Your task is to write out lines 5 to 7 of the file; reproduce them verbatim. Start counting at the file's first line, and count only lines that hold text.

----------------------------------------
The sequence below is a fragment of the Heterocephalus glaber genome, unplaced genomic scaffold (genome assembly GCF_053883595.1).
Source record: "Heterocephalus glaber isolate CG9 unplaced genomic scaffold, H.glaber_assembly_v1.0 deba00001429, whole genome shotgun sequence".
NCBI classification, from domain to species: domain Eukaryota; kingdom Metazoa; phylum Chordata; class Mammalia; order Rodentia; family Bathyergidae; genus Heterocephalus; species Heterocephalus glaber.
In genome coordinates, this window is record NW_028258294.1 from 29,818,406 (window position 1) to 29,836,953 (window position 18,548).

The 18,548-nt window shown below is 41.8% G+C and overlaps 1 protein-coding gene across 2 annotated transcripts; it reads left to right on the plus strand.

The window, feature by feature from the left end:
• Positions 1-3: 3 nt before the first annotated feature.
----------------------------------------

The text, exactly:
The 18,548-nt window shown below is 41.8% G+C and overlaps 1 protein-coding gene across 2 annotated transcripts; it reads left to right on the plus strand.

The window, feature by feature from the left end:
• Positions 1-3: 3 nt before the first annotated feature.